Immune System Poses Greatest Threat to Diabetes Cure
Education & Research When it comes to uncovering a cure for Type 1 diabetes, the immune system poses the biggest obstacle.
For those with Type 1 diabetes who meet strict selection criteria, islet transplantation has been a game changer. Not only has the procedure eliminated severe hypoglycemia, but many patients have been able to discontinue insulin injections altogether, some for more than a decade. However, several challenges remain before this therapy can be offered to millions living with this disease, chief among them is the need for life-long immunosuppression. These harsh drugs cause unwanted side effects and, while effective at preventing the body from rejecting the transplant, do not address the underlying disease process that triggers the attack on the insulin-producing cells.
“The widespread application of islet transplantation for Type 1 diabetes will be a limited approach we can offer until there are less toxic immunosuppressive regimens, more robust ways of inducing immune tolerance to the transplanted islets, and, ultimately, the development of strategies to block autoimmunity,” explains Camillo Ricordi, M.D., director of the Diabetes Research Institute (DRI) at the University of Miami Miller School of Medicine. “If we can ensure that new islets will not be destroyed by autoimmune disease, then we can even think about regenerating insulin-producing cells from the patient’s own tissues.”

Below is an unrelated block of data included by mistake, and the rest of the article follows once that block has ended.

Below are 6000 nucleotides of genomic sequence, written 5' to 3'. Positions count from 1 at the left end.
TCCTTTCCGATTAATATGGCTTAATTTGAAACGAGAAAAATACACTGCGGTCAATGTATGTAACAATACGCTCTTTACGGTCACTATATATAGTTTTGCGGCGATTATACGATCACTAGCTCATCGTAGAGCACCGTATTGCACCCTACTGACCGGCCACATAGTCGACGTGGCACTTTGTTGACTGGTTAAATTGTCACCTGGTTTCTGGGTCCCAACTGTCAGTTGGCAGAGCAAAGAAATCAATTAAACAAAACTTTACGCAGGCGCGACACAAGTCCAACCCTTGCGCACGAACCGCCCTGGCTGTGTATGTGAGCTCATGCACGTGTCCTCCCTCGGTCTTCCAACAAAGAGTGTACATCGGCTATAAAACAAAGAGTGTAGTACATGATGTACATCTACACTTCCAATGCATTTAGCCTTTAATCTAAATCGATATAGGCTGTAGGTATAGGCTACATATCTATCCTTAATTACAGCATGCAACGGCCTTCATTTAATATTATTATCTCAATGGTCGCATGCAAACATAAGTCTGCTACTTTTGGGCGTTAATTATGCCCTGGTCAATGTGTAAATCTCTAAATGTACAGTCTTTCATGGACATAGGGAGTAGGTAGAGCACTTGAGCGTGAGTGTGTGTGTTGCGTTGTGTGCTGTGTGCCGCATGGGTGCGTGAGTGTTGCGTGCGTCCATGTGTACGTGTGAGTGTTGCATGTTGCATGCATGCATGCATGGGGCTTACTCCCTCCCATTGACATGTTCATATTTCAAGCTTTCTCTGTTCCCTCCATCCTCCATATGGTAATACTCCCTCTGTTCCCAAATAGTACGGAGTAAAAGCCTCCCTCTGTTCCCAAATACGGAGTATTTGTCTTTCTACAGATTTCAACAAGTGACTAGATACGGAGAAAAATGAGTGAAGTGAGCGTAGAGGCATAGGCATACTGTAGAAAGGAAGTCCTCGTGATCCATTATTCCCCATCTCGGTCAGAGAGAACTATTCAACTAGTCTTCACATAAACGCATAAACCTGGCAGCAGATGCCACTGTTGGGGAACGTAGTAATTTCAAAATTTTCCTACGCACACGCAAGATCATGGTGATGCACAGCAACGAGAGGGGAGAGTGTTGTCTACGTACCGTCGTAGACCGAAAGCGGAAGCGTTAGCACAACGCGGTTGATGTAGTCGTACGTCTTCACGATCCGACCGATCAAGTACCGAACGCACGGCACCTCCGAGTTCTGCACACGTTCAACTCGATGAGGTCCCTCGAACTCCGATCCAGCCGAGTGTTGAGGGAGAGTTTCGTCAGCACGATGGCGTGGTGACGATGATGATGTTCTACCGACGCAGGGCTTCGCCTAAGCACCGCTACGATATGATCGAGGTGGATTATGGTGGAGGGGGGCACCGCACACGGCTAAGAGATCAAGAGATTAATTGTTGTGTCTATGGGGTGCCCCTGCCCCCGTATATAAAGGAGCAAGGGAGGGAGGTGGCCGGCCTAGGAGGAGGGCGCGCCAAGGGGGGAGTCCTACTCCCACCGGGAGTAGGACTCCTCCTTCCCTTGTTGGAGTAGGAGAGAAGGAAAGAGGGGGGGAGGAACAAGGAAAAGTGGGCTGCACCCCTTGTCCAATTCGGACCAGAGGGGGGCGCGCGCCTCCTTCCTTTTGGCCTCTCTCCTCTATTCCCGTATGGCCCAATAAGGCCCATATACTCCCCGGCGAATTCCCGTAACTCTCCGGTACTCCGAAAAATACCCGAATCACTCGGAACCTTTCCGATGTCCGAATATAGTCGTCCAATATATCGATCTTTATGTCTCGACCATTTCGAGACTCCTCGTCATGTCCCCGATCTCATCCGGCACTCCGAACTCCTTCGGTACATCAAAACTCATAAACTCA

Using safer methods
Scientists have learned a great deal about the immune system thanks to decades of experience in clinical islet transplantation and other diabetes research trials. Now, they are developing novel approaches that are designed to be safer and more effective in tackling the immune system head-on.
“...we’re focused more than ever on linking all these centers with us as we hone in on the immune system as a central player on that stage.”
The idea behind these new immunotherapies is to use naturally occurring molecules and other agents to correct autoimmunity and halt the attack on the insulin-producing cells. Some of the most innovative strategies aim to better regulate the immune system and target the multiple immune pathways that are implicated in T1D.
This area of research has been under intense investigation at the Diabetes Research Institute, where many promising initiatives are ready to be tested in patients. Recently, DRI scientists have received approval from the Food and Drug Administration (FDA) to proceed with several new clinical trials, while other studies are pending approval and funding.
“It is an exciting time in diabetes research because we will have five clinical trials progressing in parallel at the DRI, which is unprecedented in our history,” said Dr. Ricordi. “We are directing our new clinical research efforts towards the challenge of immune tolerance, reversal of autoimmunity and islet regeneration. We’ve built a network of like-minded scientists committed to eradicating T1D; we’re focused more than ever on linking all these centers with us as we hone in on the immune system as a central player on that stage.”